Chris Van Buren

Chris Van Buren is an undergraduate at Harvard. He is interning with The American Prospect through the Institute on Political Journalism.

Recent Articles

Civil Liberties in an Age of Terrorism

In his new new book, the ACLU's Anthony Romero argues that the Bush administration's post-9/11 dismantling of our civil liberties has implications far beyond the "War on Terror."

In Defense of Our America: The Fight for Civil Liberties in the Age of Terror by Anthony Romero and Dina Temple-Raston (William Morrow, 252 pages, $24.95) Khaled El-Masri, a German citizen suspected of links to terrorism, was abducted by Macedonian officials while on vacation there in late 2003 and turned over to a group of CIA agents. El-Masri had fallen victim to the shadowy practice of rendition, whereby a foreign national can be taken by the CIA to a third party country. As Dan Benjamin has pointed out in Slate, renditions before 9/11 were not morally problematic because the rendered suspects were frequently taken from countries without functioning legal systems and transported to more stable countries for trial. The problem these days is that several suspects have been rendered to countries with less-functional legal systems and a penchant for "harsh" interrogations. El-Masri, for example, claims he was transported from Macedonia by men in black masks to a secret U.S.-run prison...

Practitioners of State

TAP talks to Dennis Ross, a former Clinton administration envoy to the Middle East, about neo-cons, Teddy Roosevelt and the intricacies of statecraft.

Hanging on the wall of Dennis Ross' office at the Washington Institute for Near East Policy is a map of Jerusalem, a gift from President Clinton for distinguished diplomatic service. Indeed, as a policy planner at the State Department during the first Bush administration and a chief envoy in the Palestinian-Israeli conflict for Clinton, Dennis Ross is no stranger to the complex world of American foreign relations. On a recent July morning, he sat down with me to discuss his new book, Statecraft, And How to Restore America's Standing in the World . What is statecraft exactly? It sounds Machiavellian. Statecraft is the capacity to marry your objectives and your means. If you could orchestrate and integrate the use of all your diplomatic, military, economic, and intelligence information tools effectively, it still wouldn't mean much if your objectives didn't make any sense. You write that bipartisan foreign policy is often, if not always, a chimera. Post-9/11 unity, for example, was...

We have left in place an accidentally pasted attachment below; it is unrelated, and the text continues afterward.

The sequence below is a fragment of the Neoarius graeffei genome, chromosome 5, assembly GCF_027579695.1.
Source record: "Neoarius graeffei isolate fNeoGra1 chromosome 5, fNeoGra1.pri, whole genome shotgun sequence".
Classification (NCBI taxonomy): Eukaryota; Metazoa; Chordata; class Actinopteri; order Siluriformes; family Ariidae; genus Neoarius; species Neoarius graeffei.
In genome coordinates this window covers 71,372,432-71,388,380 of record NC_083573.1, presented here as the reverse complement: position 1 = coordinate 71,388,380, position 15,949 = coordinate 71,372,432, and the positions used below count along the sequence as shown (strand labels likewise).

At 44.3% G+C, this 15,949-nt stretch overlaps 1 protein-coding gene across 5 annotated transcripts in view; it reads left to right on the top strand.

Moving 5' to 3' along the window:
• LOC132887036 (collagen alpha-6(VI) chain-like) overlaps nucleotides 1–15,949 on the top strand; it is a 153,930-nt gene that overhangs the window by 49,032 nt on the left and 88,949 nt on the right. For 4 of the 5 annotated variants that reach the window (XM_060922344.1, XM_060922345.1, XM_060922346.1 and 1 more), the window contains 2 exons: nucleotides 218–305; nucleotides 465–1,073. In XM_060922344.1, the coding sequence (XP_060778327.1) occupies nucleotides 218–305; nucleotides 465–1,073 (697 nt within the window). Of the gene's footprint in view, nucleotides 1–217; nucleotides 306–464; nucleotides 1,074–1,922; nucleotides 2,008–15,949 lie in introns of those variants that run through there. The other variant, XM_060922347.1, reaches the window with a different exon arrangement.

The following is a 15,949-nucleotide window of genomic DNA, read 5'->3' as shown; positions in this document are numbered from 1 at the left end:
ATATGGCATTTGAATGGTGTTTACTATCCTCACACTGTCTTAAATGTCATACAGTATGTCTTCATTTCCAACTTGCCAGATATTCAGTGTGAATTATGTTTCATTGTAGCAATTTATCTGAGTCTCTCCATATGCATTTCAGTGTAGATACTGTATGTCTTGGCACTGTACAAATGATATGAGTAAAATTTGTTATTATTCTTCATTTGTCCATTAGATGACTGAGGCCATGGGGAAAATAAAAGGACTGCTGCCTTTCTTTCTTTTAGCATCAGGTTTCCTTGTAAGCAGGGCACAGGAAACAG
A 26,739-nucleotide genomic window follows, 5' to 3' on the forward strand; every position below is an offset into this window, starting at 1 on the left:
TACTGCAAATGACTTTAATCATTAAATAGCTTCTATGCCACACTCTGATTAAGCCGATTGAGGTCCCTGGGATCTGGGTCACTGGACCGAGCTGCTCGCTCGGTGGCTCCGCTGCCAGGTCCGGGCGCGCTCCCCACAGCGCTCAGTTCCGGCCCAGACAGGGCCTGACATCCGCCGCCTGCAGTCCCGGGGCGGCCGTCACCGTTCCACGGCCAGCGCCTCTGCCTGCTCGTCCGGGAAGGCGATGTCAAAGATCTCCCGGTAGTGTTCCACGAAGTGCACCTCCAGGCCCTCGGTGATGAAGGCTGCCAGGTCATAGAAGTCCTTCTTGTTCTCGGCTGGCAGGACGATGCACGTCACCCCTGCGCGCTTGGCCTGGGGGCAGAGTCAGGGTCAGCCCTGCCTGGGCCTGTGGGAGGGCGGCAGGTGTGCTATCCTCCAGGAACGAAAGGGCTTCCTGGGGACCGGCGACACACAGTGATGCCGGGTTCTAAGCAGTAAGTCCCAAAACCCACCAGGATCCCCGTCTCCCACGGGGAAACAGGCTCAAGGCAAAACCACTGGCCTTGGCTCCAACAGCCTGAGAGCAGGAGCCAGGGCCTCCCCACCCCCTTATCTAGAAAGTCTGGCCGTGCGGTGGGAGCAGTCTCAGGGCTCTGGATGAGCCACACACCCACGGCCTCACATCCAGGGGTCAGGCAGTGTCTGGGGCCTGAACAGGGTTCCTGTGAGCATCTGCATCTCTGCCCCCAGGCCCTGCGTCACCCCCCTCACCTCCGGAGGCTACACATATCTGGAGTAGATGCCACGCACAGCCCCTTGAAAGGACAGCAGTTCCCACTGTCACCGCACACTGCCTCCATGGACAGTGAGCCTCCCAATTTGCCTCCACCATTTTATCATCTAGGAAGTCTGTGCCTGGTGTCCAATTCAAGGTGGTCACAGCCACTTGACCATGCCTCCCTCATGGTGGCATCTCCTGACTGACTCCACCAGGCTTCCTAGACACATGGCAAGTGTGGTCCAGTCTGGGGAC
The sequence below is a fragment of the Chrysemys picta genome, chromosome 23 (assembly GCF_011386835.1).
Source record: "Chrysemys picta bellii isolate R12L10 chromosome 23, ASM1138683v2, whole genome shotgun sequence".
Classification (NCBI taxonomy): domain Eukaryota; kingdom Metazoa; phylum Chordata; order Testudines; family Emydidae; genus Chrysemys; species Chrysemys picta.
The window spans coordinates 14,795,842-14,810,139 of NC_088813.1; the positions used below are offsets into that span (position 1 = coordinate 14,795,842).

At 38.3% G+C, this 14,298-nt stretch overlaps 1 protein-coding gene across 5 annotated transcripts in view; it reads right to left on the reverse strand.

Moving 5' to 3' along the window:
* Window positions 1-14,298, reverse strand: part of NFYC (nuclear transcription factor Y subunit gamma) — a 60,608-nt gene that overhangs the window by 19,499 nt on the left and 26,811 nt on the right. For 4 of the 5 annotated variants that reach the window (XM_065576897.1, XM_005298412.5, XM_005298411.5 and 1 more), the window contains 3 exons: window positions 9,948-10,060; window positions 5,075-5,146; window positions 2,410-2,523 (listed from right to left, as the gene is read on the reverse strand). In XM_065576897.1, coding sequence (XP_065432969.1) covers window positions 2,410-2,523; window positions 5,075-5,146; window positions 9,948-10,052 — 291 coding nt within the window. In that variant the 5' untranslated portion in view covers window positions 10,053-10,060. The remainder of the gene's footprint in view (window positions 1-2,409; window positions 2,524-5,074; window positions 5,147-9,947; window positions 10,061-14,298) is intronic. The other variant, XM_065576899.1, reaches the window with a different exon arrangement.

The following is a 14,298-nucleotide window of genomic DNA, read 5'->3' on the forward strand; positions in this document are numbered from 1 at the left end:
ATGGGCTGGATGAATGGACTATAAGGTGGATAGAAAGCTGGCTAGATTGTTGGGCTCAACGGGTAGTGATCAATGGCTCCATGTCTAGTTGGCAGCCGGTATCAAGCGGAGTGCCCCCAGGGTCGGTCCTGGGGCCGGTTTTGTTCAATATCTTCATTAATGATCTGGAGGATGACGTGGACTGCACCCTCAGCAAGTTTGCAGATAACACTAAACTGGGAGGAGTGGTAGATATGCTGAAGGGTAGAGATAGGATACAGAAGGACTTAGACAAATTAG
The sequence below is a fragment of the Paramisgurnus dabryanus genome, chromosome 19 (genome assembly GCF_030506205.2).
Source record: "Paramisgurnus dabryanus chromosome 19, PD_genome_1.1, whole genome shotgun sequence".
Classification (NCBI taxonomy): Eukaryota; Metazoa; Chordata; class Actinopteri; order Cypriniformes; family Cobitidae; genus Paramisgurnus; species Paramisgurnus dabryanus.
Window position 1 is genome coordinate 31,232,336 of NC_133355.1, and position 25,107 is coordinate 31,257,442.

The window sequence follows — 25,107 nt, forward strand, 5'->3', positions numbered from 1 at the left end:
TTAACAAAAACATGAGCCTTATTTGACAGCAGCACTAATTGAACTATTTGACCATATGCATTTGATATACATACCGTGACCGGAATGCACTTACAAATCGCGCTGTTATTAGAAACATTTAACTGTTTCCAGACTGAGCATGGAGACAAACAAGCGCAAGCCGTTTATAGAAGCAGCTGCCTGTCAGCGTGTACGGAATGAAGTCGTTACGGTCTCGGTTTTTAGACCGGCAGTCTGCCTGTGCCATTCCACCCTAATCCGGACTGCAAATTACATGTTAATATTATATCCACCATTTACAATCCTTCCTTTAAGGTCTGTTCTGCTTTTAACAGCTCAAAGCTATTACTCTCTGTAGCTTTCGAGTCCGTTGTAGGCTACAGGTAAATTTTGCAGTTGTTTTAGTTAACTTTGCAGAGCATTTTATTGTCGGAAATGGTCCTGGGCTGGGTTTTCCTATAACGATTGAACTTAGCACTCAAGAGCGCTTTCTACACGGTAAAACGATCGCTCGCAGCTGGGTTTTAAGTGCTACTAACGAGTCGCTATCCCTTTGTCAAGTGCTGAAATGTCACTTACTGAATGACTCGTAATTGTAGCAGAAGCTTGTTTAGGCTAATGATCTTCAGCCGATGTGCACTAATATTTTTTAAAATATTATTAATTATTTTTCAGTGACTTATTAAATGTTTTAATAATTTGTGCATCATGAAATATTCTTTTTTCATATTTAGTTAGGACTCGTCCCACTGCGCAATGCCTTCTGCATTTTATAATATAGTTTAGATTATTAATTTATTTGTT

The Improbable Missionary

TAP talks to Josh Rushing, former U.S. Military spokesman -- now Al Jazeera military analyst -- about bridging Arab and Western cultures and who really skews the news out of Iraq.

In 2003, Josh Rushing, a U.S. Marine captain, was a spokesman for the Pentagon's Iraq strategy. Two years later, he became a reporter for Al Jazeera English. This transformation -- from the military's representative on Arab media to a military analyst at Al Jazeera -- has been as powerful as it has been public. Whether denounced as a Benedict Arnold or lauded as an exemplary soldier and American, Rushing has courted controversy by taking on the world of American media. On a muggy, Washington day last month, this former Marine with blue eyes and Texan charm sat down with me over tea in his office to discuss his new book, Mission Al Jazeera: Build a Bridge, Seek the Truth, Change the World . How did you end up as a reporter for Al Jazeera? I'm from Lone Star, TX. Mom and Dad live there. Dad's a firefighter and Mom's on city council. I've been a Marine my entire adult life. So I came to know Al Jazeera as a spokesperson for the U.S. Military at U.S. Central Command. In 2004, after I came...